Three dimensional platforms for ex vivo hematopoietic cell bioprocesses
Date of Issue2014
School of Chemical and Biomedical Engineering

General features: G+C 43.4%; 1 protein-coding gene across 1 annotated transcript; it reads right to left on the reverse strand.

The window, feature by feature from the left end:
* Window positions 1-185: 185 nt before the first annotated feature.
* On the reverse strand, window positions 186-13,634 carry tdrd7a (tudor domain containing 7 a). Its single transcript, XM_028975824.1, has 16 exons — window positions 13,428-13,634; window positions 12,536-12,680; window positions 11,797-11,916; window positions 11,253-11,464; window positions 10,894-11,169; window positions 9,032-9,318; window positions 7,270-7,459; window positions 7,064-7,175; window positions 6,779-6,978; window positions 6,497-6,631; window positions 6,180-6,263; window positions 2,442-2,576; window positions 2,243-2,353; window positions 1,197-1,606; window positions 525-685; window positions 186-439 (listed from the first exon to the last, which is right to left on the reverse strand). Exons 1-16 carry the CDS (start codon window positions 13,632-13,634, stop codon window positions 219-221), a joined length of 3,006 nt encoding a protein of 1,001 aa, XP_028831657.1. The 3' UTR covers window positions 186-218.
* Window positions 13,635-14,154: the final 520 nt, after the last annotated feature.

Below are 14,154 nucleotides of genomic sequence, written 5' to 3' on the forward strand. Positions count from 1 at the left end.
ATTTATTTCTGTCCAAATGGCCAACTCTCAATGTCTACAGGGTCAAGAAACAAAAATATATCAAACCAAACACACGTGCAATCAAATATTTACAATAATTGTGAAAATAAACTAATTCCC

Umbilical cord blood (UCB) has been shown as a convenient source of hematopoietic stem cells (HSCs) for autologous or allogeneic HSC transplantation in the treatment of leukemia and many other hematological diseases. However, widespread application of cord blood is hampered by the low stem cell number in a single cord unit. One possible approach to solve this problem is ex vivo expansion. Three dimensional (3D) culture systems and bioreactors are developed to recapitulate the bone marrow microenvironment in vitro to enhance cell-cell and cell-niche interactions and mimic the biologic and mechanical function of bone marrow niche. Two different potential 3D platforms for culturing HSCs and abnormal hematopoietic cells are presented in this thesis; electrospun nanofiber scaffold (NFS) and hollow fiber bioreactor (HFBR). Electrospun NFS created a nano-scale 3D architecture mimicking the native bone marrow structure in vitro. It effectively enhanced the adherence of both abnormal leukemia cells and normal HSCs. Yet NFS only proved to enhance growth of normal hematopoietic cells but inhibit leukemia cell proliferation. Nevertheless, cells cultured on NFS showed enhanced cell-matrix interaction, which demonstrate that NFS provides a better mimicry of bone marrow microstructure. Electrospun NFS is therefore useful as a matrix coating for enhancing HSC expansion and its potential application for leukemic cells can be further explored. The HFBR showed excellent feasibility as a bone marrow mimetic in vitro system for hematopoiesis. Larger number of stromal cells cultured inside the HFBR formed a 3D and bone marrow mimetic architecture for hematopoietic cell culture. Successful and extensive expansion of both HSCs and leukemic cells are achieved in hollow fiber bioreactor while preserving the differentiation ability of HSCs. Interaction between hematopoietic cells and stromal cells is also significantly enhanced in the HFBR. Ex vivo expanded cord blood HSCs in the HFBR successfully engrafted into mice models, demonstrating its potential clinical utility in the future. This thesis successfully demonstrates that NFS and HFBR can recreate a closer mimicry of the bone marrow microenvironment, which provide significant improvements for in vitro studies of leukemic and hematopoietic cell functions. The NFS and HFBR can provide different sets of tools to study insights of hematopoiesis in vitro.